At the ruins of Hinoe Castle, excavation is currently in progress. With the discoveries of gilded roof tiles and Chinese porcelain, the appearance of Hinoe Castle's former glory gradually became clearer, just as it was described in many articles.
As a daimyo of merely forty thousand koku*, how was Harunobu Arima able to complete the repair of Hinoe Castle or the fortification of Hara Castle? Through the historical background, we are able to see Harunobu's talent for international trade and his close connection to Christianity. (*Koku is a unit used to measure rice. At that time, it is said one person would eat one koku in a year. The number of koku indicated how much power the daimyos had in those days.)
In The Jesuit Annual Report dated October 12th, 1590, Luis Frois described the atmosphere of the castle when Tensho Mission and Valignano returned to Japan and were welcomed into Hinoe Castle. “Everyone was delighted by this beautiful and graceful building. All rooms, big and small, were decorated with golden objects and resplendent and gorgeous paintings. This mansion is located within a brilliantly completed castle that was recently built by Harunobu Arima. Seeing the castle, Lusitanians never thought such a brilliant building would have existed in Japan.”
Frois is a person who was also able to meet Nobunaga Oda at Azuchi Castle. We can imagine how great Hinoe Castle was at that time as it made such a person praise it this much.
Not only from the article that Frois left, but also from excavation in recent years, the appearance of Hinoe Castle in bygone days has become clearer. In addition to the gilded roof tiles mentioned before, during examinations conducted between 1996 and 1999, a direct staircase from the front entrance toward the outer citadel, called Ninomaru, was discovered. Those surveys revealed that the original staircase was over 70 meters in length. Its straight-line construction is similar to ones at Komaki and Azuchi Castles, which were built by Nobunaga Oda.
Moreover, Chinese porcelain, called Hoka, was also found in the ruins of Hinoe Castle. Hoka is made with a technique which brings out the dark blue and light blue pattern to the surface and green glaze is on the inside. That it was found here, despite the extreme rarity of excavations of Hoka in Japan attests to the Arima Clan’s talent for international trade.
An extremely beautiful golden cross is kept in Namban Bunkakan in Nakatsu, Osaka. It was excavated from the castle keep ruins of Hara Castle in 1951. Despite its small size, 4.8 centimeters long and 3.2 centimeters wide, it is an elaborate work of artistry and craftsmanship. The origin of the cross was unclear, however, there is an account in The Jesuit Annual Report saying, “The Pope has sent a golden cross to Harunobu Arima through the Tensho Mission.”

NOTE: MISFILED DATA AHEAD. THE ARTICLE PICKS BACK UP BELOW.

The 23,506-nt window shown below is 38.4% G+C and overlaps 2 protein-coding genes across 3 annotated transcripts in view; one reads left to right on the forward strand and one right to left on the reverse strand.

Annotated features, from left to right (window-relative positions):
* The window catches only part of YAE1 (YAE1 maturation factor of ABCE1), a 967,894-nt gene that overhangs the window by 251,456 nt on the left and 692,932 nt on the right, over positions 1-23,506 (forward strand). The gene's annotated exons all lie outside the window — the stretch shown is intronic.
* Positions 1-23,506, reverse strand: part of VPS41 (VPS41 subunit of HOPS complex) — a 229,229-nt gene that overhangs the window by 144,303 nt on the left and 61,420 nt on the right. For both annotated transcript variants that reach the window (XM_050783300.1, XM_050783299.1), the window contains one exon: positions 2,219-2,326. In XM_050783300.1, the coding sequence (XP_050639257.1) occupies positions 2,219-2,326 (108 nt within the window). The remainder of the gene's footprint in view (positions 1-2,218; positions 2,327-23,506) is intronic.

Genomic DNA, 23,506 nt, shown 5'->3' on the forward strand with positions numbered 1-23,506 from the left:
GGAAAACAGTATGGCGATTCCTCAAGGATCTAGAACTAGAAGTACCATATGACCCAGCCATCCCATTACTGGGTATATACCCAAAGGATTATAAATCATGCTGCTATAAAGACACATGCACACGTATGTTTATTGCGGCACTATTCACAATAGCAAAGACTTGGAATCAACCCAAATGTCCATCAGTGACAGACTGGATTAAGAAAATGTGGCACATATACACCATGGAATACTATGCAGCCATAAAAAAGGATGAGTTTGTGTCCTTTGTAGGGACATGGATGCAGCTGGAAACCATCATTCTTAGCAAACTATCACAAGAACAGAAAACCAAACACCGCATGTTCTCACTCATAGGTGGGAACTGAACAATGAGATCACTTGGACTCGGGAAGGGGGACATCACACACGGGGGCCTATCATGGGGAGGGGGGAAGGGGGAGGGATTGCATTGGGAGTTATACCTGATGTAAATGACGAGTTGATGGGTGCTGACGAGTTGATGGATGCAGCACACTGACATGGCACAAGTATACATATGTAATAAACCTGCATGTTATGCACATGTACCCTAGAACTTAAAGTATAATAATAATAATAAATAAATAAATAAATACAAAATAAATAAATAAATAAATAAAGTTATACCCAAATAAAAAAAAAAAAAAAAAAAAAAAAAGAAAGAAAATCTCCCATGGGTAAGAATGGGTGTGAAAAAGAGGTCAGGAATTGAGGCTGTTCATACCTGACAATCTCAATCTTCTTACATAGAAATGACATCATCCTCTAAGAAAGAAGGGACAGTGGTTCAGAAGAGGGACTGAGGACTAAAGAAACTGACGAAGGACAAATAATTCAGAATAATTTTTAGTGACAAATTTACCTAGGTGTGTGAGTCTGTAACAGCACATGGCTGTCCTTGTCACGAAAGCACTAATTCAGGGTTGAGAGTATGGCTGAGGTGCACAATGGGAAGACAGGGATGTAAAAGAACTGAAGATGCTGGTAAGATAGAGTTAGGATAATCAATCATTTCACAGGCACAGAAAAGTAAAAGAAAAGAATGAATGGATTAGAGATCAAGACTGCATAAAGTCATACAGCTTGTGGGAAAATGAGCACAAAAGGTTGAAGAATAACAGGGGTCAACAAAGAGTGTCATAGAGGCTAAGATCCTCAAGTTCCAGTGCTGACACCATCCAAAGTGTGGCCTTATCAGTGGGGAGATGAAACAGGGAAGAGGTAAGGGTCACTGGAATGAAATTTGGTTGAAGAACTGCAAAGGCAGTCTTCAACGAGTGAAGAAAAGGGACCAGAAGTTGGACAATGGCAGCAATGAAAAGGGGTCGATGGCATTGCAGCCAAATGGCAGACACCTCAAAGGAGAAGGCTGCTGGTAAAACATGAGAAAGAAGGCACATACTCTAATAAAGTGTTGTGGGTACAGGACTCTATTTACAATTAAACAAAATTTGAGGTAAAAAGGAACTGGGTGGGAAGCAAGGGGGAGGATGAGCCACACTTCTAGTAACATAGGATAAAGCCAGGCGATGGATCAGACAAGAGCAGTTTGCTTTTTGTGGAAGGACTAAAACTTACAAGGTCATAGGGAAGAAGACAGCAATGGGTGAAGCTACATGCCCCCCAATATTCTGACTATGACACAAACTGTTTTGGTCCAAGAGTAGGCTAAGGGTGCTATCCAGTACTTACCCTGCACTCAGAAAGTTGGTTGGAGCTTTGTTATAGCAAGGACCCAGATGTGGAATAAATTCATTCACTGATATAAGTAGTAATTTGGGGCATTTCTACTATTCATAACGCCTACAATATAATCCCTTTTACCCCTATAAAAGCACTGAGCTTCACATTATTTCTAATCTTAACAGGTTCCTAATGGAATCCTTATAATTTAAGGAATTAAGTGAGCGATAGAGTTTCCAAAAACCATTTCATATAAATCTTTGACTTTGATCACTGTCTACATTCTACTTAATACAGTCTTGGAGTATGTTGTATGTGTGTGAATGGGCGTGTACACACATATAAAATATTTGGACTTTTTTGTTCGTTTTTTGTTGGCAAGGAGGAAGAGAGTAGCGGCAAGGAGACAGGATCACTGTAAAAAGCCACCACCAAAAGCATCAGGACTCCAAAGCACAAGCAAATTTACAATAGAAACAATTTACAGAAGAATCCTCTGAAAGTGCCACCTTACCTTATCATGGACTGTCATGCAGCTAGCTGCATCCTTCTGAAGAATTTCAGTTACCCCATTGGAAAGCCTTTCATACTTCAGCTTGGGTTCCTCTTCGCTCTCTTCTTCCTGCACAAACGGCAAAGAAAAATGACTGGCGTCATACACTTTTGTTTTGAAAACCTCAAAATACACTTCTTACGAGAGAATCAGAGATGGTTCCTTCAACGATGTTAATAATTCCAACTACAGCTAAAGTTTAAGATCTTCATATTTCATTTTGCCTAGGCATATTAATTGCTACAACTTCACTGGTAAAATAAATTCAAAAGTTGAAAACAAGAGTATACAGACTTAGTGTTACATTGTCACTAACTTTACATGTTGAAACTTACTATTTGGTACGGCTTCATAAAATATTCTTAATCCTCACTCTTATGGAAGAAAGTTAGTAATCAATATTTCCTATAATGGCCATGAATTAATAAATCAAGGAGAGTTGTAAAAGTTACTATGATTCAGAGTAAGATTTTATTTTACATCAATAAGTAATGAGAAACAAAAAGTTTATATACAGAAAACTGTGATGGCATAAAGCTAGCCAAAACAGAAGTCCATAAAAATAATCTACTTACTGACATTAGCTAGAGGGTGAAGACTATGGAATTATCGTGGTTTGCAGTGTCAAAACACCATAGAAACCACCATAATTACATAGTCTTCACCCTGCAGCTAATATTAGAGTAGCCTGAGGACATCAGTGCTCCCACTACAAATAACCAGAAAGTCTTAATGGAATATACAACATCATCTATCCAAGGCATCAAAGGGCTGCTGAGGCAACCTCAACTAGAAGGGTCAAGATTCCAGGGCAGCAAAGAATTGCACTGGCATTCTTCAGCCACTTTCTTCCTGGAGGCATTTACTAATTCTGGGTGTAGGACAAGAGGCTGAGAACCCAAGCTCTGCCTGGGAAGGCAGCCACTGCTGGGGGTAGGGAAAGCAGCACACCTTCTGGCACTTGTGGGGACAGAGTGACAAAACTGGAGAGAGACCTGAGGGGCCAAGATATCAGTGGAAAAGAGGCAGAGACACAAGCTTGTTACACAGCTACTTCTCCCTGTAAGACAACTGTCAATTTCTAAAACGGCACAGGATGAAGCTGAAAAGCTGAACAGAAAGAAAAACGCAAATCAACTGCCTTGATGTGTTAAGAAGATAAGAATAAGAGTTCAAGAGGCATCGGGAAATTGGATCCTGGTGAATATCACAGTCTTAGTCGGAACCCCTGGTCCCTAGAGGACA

The lord of Hinoe Castle, Harunobu Arima, had around his neck the dazzlingly radiant golden cross. From the excavated gilded roof tiles and Frois’s note that, “All rooms, big and small, were decorated with golden objects and resplendent and gorgeous paintings.” Hinoe Castle must have been so magnificent that we, present-day people, cannot even imagine its splendor.
In Hinoe Castle, elements of anti-Buddhist sentiment were found. As Harunobu tried to proactively safeguard Christianity, he also set about destroying Buddhist temples. There is a record indicating that over 40 temples and shrines within the territory were destroyed in just three months while Valignano stayed in Kuchinotsu. The stone steps of the staircase, found on the north side of the Ninomaru, relied frequently on the use of parts of Buddhist pagodas, and from their shapes and traces of gold gilding, we can infer that it’s highly likely that pieces of pagodas destroyed as part of the movement against Buddhist shrines, some soon after their own construction, and then were brought to Hinoe Castle to be used in the staircase.
Avila Giron, a Spanish trading merchant, wrote about the inside of Hinoe Castle in 1595 as follows...“The sliding doors of the hall consisted of about twenty of them, and further back, was another beautiful hall, and then, an even more beautiful hall appeared.”...It is said that on these sliding doors, gold and light blue rose-like flowers, mountains, eagles, birds and deer were painted in the scenery of summer.
It is reported that after opening the gorgeous sliding doors one after the other, at last, the beautiful scenery of the Sea of Amakusa with its many islands could be seen. This beauty, now familiar in Minami Shimabara, had been conveyed to the countries of Europe, as many as 400 years ago.